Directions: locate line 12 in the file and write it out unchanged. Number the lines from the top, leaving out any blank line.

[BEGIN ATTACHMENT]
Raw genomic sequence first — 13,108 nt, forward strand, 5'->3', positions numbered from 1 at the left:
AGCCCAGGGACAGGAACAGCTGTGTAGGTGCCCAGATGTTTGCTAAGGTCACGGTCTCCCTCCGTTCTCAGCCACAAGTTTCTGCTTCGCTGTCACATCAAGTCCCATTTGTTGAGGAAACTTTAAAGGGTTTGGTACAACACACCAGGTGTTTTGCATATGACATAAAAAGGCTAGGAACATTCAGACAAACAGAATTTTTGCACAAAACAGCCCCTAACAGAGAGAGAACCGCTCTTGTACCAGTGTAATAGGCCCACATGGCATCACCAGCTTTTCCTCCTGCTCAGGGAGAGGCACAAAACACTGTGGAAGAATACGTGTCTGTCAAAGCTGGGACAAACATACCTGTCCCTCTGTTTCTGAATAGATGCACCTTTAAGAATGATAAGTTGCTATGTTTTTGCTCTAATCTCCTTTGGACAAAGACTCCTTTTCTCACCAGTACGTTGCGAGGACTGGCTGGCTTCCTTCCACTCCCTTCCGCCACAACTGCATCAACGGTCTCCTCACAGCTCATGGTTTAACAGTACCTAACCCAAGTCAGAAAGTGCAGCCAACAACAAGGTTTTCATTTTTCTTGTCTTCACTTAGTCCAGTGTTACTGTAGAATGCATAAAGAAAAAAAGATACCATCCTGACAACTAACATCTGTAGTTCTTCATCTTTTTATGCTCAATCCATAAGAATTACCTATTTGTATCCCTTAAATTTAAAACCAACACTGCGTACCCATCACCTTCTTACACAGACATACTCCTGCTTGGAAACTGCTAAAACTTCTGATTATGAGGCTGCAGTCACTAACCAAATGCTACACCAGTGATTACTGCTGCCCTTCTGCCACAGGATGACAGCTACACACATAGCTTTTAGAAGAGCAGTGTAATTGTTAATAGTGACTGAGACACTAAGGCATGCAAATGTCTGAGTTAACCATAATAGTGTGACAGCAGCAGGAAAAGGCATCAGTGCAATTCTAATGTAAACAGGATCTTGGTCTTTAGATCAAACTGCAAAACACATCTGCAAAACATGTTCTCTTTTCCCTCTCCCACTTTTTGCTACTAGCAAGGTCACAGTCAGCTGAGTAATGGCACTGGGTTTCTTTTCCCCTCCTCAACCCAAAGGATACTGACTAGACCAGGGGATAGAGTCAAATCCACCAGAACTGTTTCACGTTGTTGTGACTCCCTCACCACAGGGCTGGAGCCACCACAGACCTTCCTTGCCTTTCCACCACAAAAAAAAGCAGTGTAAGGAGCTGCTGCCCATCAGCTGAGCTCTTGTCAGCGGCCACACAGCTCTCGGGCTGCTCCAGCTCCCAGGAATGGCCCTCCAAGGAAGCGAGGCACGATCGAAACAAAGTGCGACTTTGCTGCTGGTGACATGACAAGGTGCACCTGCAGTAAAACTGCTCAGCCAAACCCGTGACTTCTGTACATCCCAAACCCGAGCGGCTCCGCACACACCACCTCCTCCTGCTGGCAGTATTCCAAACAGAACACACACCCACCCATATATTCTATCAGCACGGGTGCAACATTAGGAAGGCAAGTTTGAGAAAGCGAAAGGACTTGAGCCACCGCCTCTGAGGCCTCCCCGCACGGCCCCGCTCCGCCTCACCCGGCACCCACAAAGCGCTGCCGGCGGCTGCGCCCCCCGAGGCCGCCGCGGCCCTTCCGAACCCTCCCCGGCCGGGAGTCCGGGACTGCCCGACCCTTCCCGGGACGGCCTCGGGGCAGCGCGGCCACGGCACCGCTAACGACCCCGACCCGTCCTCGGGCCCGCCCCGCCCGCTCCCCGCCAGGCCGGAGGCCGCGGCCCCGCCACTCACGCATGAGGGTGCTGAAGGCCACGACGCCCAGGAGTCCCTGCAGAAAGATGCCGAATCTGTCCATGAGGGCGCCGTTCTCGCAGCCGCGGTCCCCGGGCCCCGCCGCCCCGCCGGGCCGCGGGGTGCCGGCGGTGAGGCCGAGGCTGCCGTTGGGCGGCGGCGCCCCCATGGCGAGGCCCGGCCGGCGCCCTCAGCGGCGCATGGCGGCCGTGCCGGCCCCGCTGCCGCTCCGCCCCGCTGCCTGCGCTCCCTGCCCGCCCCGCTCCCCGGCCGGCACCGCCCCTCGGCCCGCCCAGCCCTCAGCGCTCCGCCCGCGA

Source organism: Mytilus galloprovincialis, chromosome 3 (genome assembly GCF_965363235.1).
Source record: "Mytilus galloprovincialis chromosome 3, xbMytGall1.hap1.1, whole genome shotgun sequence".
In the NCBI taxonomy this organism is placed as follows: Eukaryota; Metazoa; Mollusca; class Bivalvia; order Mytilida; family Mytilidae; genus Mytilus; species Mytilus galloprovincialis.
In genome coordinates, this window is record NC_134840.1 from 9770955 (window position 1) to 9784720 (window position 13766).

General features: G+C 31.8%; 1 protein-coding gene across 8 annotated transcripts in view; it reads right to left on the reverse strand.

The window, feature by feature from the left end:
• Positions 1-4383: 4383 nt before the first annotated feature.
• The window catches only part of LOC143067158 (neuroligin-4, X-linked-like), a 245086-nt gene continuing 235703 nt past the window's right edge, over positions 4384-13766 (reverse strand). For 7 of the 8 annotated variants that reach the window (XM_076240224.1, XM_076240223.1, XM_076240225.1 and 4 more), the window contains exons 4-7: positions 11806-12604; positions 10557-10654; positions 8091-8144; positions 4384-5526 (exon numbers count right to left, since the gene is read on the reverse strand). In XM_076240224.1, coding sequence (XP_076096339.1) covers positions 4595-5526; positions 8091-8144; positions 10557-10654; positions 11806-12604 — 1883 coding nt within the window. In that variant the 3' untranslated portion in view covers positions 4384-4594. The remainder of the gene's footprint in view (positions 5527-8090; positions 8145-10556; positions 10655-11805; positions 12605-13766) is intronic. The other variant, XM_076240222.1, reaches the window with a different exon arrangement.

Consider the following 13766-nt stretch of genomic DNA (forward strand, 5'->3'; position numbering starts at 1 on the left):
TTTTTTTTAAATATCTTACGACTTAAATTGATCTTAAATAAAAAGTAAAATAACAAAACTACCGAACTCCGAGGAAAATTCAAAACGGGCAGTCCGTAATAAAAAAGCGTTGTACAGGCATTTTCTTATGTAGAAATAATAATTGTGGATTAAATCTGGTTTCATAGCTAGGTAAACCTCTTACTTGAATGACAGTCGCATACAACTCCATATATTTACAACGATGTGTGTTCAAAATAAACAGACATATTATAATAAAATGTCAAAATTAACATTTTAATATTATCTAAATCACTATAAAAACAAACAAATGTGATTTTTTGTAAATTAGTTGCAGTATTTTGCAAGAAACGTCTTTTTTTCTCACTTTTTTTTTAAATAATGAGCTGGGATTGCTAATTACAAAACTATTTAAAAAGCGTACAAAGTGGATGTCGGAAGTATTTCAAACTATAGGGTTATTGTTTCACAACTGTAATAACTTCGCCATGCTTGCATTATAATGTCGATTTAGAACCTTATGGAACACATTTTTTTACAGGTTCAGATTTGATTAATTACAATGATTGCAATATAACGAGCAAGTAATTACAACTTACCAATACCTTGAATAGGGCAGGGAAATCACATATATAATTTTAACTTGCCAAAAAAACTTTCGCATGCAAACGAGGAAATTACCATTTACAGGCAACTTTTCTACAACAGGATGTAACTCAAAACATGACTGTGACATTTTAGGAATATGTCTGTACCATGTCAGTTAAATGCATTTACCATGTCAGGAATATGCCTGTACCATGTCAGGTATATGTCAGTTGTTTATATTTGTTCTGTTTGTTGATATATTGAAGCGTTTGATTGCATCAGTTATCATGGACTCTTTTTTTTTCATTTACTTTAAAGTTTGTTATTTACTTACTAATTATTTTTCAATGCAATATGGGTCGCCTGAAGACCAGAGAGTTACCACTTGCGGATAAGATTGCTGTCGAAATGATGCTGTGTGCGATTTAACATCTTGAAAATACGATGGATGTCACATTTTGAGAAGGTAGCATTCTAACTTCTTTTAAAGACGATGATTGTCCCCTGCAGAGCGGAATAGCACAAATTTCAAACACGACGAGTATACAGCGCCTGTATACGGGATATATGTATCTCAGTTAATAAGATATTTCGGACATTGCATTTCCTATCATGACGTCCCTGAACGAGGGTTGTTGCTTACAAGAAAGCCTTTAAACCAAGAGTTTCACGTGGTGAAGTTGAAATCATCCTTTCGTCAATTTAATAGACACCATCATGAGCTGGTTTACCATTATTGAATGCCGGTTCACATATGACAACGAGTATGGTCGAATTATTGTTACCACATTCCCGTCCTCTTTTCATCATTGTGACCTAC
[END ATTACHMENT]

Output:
TTTTTTTTAAATATCTTACGACTTAAATTGATCTTAAATAAAAAGTAAAATAACAAAACTACCGAACTCCGAGGAAAATTCAAAACGGGCAGTCCGTAATAAAAAAGCGTTGTACAGGCATTTTCTTATGTAGAAATAATAATTGTGGATTAAATCTGGTTTCATAGCTAGGTAAACCTCTTACTTGAATGACAGTCGCATACAACTCCATATATTTACAACGATGTGTGTTCAAAATAAACAGACATATTATAATAAAATGTCAAAATTAACATTTTAATATTATCTAAATCACTATAAAAACAAACAAATGTGATTTTTTGTAAATTAGTTGCAGTATTTTGCAAGAAACGTCTTTTTTTCTCACTTTTTTTTTAAATAATGAGCTGGGATTGCTAATTACAAAACTATTTAAAAAGCGTACAAAGTGGATGTCGGAAGTATTTCAAACTATAGGGTTATTGTTTCACAACTGTAATAACTTCGCCATGCTTGCATTATAATGTCGATTTAGAACCTTATGGAACACATTTTTTTACAGGTTCAGATTTGATTAATTACAATGATTGCAATATAACGAGCAAGTAATTACAACTTACCAATACCTTGAATAGGGCAGGGAAATCACATATATAATTTTAACTTGCCAAAAAAACTTTCGCATGCAAACGAGGAAATTACCATTTACAGGCAACTTTTCTACAACAGGATGTAACTCAAAACATGACTGTGACATTTTAGGAATATGTCTGTACCATGTCAGTTAAATGCATTTACCATGTCAGGAATATGCCTGTACCATGTCAGGTATATGTCAGTTGTTTATATTTGTTCTGTTTGTTGATATATTGAAGCGTTTGATTGCATCAGTTATCATGGACTCTTTTTTTTTCATTTACTTTAAAGTTTGTTATTTACTTACTAATTATTTTTCAATGCAATATGGGTCGCCTGAAGACCAGAGAGTTACCACTTGCGGATAAGATTGCTGTCGAAATGATGCTGTGTGCGATTTAACATCTTGAAAATACGATGGATGTCACATTTTGAGAAGGTAGCATTCTAACTTCTTTTAAAGACGATGATTGTCCCCTGCAGAGCGGAATAGCACAAATTTCAAACACGACGAGTATACAGCGCCTGTATACGGGATATATGTATCTCAGTTAATAAGATATTTCGGACATTGCATTTCCTATCATGACGTCCCTGAACGAGGGTTGTTGCTTACAAGAAAGCCTTTAAACCAAGAGTTTCACGTGGTGAAGTTGAAATCATCCTTTCGTCAATTTAATAGACACCATCATGAGCTGGTTTACCATTATTGAATGCCGGTTCACATATGACAACGAGTATGGTCGAATTATTGTTACCACATTCCCGTCCTCTTTTCATCATTGTGACCTAC